Featured Review: ‘Tom Clancy Power and Empire’ by Marc Cameron

Tom Clancy Power and Empire

When the CGSL Orion, a massive Chinese oil tanker, explodes in a blast of white light while in the Strait of Juan de Fuca, questions quickly rise regarding the ship’s contents.

In Texas, Department of Public Safety trooper Roy Calderon makes what appears to be a routine traffic stop. Instead, the stop turns out to be anything but routine, when a frail young girl was rescued after being held against her will and used in a child sex ring. The feel-good rescue takes a sudden turn when it’s revealed that the girl is in possession of a thumb drive that belonged to Eddie Feng, a Chinese journalist with connections to players on both sides of the law, and the very man whom Jack Ryan Junior and the rest of the Campus operators are busy searching for. 

When Feng’s drive shows a connection between him and a payment that was made the same day the CGSL Orion explodedmembers of the Campus break into pursuit of the journalist, though their top-secret mission becomes intertwined with the FBI’s own investigation and search for Feng — complicating matters considerably.

As usual, a very hands-on John Clark leads the Campus’ mission with his calm, cool-under-pressure approach. However, the old operative–who is portrayed here much in the same way Clancy wrote him in Without Remorse (1993)–shows on more than one occasion that when the situation calls for it, he can still be extremely efficient and devastatingly lethal in the field.

One of the book’s more colorful scenes involves Clark sneaking into the house of a suspect, only to meet serious resistance from the man’s heavyset girlfriend, who attacks him and attempts to drag him into a pool. Clark, a former Navy SEAL, gives the woman what she wants, and happily takes their wrestling match into the deep end. Later, he quips, “I am old. But an old SEAL still loves the water.” It’s one of many really strong scenes that Cameron has written around Clancy’s best characters, taking full advantage of the deep roster he inherited.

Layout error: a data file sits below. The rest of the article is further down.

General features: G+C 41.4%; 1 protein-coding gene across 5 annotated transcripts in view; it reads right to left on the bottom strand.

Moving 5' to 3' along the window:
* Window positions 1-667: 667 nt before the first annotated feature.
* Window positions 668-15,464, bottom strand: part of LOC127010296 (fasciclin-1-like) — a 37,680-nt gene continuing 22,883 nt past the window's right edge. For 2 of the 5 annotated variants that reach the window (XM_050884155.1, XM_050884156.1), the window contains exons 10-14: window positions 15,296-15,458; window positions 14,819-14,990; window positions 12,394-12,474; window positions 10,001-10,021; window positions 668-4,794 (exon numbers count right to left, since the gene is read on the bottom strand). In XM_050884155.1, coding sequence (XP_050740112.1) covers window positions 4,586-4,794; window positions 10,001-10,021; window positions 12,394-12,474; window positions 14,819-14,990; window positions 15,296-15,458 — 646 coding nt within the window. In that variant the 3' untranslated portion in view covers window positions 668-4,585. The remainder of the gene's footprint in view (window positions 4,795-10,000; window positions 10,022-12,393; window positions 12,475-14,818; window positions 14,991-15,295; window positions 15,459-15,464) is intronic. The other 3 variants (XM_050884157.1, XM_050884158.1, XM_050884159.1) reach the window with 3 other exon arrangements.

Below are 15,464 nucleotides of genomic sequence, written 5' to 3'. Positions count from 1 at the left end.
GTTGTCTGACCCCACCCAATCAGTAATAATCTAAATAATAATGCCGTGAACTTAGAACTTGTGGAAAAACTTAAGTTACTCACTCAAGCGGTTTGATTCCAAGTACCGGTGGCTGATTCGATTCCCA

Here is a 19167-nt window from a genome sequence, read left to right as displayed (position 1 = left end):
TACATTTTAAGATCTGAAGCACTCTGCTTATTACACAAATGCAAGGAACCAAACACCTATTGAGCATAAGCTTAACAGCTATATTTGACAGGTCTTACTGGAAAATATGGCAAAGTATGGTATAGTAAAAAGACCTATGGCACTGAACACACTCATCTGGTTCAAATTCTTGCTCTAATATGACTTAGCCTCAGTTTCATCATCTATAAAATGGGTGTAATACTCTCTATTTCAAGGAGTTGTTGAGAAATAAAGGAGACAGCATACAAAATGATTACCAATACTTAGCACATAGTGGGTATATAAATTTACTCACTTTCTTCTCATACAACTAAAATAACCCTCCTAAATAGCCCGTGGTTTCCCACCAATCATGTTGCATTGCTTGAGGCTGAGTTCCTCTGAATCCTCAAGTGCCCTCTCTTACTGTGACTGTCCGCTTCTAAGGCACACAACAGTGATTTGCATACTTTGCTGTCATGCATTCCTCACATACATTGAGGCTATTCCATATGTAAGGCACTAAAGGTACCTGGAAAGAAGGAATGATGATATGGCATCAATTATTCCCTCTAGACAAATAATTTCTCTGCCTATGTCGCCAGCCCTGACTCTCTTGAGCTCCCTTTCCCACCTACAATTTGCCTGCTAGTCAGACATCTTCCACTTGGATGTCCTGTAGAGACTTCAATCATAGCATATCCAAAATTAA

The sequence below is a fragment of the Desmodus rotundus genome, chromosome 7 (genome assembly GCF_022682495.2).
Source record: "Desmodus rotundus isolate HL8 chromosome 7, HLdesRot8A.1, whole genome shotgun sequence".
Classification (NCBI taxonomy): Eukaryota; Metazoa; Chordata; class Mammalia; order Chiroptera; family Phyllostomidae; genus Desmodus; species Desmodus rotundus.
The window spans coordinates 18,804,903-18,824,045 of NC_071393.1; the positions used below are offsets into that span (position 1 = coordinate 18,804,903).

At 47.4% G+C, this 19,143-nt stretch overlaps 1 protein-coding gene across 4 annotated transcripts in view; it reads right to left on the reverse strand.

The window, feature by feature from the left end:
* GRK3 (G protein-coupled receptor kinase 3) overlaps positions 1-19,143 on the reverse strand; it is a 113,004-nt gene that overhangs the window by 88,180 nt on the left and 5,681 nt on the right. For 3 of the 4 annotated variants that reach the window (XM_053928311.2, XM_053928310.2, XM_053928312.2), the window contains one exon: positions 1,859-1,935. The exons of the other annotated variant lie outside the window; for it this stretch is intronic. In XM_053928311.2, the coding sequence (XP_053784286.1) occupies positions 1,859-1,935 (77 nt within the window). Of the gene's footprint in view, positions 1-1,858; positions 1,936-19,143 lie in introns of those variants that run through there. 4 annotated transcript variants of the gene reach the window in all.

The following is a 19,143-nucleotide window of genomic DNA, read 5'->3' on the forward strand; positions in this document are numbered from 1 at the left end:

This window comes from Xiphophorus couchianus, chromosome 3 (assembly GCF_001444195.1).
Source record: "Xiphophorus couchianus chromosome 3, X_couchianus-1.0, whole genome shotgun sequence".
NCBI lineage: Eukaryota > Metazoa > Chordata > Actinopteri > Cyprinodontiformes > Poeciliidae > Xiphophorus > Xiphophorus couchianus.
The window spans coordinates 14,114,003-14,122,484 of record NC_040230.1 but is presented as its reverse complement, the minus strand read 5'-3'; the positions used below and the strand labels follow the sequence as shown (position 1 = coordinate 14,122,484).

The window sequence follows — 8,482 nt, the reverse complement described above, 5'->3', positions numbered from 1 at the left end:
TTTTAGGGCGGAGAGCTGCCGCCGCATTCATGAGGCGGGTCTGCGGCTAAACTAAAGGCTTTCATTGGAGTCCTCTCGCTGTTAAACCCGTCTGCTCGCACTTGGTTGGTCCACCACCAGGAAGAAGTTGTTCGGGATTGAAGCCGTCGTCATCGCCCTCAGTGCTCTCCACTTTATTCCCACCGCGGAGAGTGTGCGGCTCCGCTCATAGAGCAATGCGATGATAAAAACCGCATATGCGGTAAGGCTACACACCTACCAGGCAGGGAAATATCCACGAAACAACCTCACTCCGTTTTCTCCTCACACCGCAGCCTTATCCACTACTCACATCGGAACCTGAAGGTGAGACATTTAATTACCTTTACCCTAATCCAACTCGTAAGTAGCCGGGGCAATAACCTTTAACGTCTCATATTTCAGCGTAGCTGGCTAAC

As other seemingly random events occur around the world, President Jack Ryan and his administration start connecting the dots. With the upcoming G20 negotiations just around the corner, it’s obvious that the Chinese president is doing his best to handcuff Ryan and limit his options. While the Campus does their work in the shadows, Ryan must find a way to get ahead of President Zaho before the two countries engage in an all-out war. 

Marc Cameron, who has long been one of the thriller genre’s most underrated authors, rises to the challenge of replacing Mark Greaney to continue Tom Clancy’s franchise in high-powered fashion. Going out of his way to alter his own writing style, Cameron does a convincing job adapting to Clancy’s overall style, including how he sets up his plot and creates threads for later on.

For a universe as vast as the one Clancy created, Cameron obviously did his homework. Not only is the plot well-written, but the characters all feel real and authentic, something diehard fans will no doubt appreciate. The Ryan in this book reads very much like the version portrayed by Harrison Ford, coming off as calculated and poised, but with a touch of panache. Always the smartest guy in the room, Cameron’s version of Jack Ryan is true to form, and a ton of fun to read. 

When Clark isn’t stealing scenes, Ryan’s new special agent in charge, Gary Montgomery, shines as well. Montgomery and Ryan quickly form a “stellar” relationship, and the new lead Secret Service agent is likely to become a fan-favorite moving forward. 

Expectations were high for Marc Cameron’s first Clancy novel, but the veteran author proved to be the right man for the job. Tom Clancy Power and Empire is a terrific, high-concept political thriller written with the same finesse and style that Clancy’s fans have come to expect.

Book Details

Author: Marc Cameron 
Series: Jack Ryan Universe #24
Pages: 592 (Hardcover)
ISBN: 0735215898
Publisher: G.P. Putnam’s Sons
Release Date: November 28, 2017
Book Spy Rating: 8.5/10
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Praised as “one of today’s finest book reviewers” by New York Times bestselling author Gayle Lynds, Ryan Steck has “quickly established himself as the authority on mysteries and thrillers” (Author A.J. Tata). He currently lives in Southwest Michigan with his wife and their six children. 

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